My wife and I ,( both seasoned RN's), dreamed of opening an in- patient hospice facility which was sorely needed...after a myriad of forms, questions and research, it came to my brother- in laws attention that we were researching real- estate for such a purchase.
His wife is ( was co- owner) , of a Large growing assisted living and hospice facility, in the midlands of our states.... They called,we arranged formal meeting with realtors and us... We looked at several properties i had already researched and believed suitable for occupancy with little to no reconstruction for our hospice... Then next month we had another formal meeting, meeting with directors, managers, etc. and hammered out ideas, plans , and our part in this adventure.
We never heard from them again until the local media covered the opening of a " brand new in patient hospice and assisted living facility" , in not only our area but only two to three miles from my home.
I called my relatives immediately and it was handled as an " oversight" on their part and of course I had a job etc. the job turned out to be a per- diem floor nurse. My wife was offered nothing.
Now I know you are going to ask did I sign an
Agreement of some kind? And yes I asked for such a document ; and her response was, " ah that's not necessary after all we are family"! Fool me once etc...
We were never mentioned, offered, or even thanked for bringing them to the beach. Now she is retired a millionaire and posts daily on FB of their splendid homes, vacations, etc. My wife and I are left to eek out a living like so many and our dream squashed and taken over by a corporation.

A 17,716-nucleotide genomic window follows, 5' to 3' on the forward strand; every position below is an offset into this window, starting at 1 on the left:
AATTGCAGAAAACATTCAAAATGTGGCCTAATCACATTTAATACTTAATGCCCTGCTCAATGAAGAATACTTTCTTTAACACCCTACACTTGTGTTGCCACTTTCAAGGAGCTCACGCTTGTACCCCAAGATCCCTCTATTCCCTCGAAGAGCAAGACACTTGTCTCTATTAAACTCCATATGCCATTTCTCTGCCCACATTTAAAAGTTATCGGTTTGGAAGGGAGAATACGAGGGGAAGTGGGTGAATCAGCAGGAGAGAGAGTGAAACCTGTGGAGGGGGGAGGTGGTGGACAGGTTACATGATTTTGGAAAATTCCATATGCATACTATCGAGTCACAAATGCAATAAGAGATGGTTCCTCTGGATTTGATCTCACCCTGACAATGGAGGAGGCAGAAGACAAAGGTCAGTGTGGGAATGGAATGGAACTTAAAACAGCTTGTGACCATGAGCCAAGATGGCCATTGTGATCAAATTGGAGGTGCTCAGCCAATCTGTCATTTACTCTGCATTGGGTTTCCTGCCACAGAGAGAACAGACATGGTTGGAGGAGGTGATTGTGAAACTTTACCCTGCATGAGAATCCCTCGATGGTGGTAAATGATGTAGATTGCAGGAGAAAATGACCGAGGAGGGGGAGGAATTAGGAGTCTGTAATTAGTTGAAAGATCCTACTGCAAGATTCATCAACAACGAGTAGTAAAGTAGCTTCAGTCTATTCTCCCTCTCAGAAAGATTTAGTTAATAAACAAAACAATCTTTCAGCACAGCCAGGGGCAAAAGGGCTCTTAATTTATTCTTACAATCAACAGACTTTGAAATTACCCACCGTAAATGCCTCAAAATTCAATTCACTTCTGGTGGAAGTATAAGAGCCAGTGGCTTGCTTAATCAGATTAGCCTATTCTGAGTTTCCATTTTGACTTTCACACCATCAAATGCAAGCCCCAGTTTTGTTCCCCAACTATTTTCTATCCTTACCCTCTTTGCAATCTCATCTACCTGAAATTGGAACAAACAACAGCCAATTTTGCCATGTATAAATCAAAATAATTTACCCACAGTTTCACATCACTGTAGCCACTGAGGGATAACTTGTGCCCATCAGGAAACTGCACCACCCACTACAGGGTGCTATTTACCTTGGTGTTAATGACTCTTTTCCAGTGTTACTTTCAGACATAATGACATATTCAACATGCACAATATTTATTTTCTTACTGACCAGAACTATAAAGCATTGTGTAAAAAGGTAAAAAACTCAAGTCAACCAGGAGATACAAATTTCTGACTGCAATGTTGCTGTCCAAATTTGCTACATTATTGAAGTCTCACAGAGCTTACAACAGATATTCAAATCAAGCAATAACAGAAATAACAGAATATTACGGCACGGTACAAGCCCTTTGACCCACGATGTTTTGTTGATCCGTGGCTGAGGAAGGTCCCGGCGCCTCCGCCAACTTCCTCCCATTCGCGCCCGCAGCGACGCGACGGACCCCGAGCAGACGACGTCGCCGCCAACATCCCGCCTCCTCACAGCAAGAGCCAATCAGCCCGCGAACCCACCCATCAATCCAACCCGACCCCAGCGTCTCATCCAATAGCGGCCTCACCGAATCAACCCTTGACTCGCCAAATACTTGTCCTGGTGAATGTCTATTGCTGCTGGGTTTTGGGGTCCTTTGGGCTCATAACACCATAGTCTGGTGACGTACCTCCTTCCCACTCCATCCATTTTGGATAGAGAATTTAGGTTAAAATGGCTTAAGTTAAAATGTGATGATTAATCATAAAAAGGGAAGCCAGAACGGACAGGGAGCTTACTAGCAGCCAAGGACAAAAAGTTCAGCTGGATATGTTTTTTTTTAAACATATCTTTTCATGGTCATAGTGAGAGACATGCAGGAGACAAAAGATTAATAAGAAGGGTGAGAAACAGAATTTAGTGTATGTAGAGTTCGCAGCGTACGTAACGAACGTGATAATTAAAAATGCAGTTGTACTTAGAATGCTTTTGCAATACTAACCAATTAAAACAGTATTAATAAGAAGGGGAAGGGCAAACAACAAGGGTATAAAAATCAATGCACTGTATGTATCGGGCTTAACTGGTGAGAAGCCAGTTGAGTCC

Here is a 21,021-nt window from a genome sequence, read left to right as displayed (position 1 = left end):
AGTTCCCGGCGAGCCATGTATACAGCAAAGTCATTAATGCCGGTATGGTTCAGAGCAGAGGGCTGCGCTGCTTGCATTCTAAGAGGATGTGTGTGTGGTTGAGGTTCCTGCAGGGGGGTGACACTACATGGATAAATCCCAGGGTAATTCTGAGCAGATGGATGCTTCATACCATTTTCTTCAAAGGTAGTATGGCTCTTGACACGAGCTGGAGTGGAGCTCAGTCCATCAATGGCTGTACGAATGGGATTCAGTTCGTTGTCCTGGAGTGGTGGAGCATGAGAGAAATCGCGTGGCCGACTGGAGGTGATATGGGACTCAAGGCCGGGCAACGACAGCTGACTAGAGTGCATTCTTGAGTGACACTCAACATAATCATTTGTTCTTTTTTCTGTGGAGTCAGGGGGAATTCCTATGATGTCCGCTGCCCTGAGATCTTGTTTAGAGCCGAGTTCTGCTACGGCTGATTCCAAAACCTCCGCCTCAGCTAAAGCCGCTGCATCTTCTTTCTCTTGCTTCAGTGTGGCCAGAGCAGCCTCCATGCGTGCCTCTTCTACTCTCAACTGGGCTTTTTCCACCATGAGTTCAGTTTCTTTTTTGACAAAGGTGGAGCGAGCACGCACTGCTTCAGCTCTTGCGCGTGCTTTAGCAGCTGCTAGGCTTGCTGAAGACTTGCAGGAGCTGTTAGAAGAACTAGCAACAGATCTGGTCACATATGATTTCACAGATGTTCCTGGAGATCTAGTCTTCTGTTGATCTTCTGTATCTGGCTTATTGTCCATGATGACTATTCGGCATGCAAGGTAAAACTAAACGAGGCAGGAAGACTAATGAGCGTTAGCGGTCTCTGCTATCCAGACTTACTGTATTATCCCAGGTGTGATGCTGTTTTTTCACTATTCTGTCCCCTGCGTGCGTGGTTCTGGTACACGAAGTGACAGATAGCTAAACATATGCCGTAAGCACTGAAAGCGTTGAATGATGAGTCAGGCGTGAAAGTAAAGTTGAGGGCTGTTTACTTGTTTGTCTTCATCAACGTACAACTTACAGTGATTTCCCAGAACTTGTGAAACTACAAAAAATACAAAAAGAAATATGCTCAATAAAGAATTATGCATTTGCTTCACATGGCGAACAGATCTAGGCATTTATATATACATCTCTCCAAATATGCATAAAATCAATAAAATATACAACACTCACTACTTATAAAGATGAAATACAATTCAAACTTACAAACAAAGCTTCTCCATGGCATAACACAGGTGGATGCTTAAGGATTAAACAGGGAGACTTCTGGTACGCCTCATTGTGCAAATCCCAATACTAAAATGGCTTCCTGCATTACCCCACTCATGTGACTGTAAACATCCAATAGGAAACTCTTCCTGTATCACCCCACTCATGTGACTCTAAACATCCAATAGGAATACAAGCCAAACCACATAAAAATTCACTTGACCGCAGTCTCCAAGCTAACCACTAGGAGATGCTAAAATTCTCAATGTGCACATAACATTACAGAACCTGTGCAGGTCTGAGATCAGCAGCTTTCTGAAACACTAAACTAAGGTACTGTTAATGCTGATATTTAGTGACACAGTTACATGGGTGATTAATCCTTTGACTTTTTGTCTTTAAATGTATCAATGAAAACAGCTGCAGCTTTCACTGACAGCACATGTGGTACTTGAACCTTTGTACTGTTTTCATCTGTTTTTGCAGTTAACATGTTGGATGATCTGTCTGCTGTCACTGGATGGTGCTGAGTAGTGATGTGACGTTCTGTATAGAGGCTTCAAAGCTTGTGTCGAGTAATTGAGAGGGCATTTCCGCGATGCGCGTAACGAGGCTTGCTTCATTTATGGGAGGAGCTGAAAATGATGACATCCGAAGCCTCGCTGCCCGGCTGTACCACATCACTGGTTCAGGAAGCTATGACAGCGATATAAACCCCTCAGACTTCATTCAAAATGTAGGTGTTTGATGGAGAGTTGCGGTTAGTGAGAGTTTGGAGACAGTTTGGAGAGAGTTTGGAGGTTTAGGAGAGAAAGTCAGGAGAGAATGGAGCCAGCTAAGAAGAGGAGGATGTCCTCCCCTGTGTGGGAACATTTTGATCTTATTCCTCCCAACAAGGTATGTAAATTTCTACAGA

Now what I want is a finders fee for not just introducing them to the idea but it was MY idea, and meetings were held and prevarications promoted by them.
I have researched SC Statutes/ laws, and believe I have a winnable case. I need your logic behind my argument.
Answered on: 9/23/12, 7:30 am by John Jackson
Whether or not there was a written agreement is the least of my concerns. The South Carolina Code has default provision for cases where there are no written agreements. As an attorney evaluating your case I first want to know what you consider a "winnable" case. What is your definition of winning? Also I would be very concerned about the time frame. You do not state when this all happened. The time frame is very important because there are statutes of limitation to contend with. Another concern is the gap between your last formal meeting and when you heard about the opening. How long of a gap between your last formal meeting and when you heard about the opening?
Did you find this answer helpful?
0 Users found this answer helpful.
0 Attorneys agree with this answer.
Law Office of John A. Jackson, P.C. P.O. Box 795 Folly Beach, SC 29401► Other answers from this attorney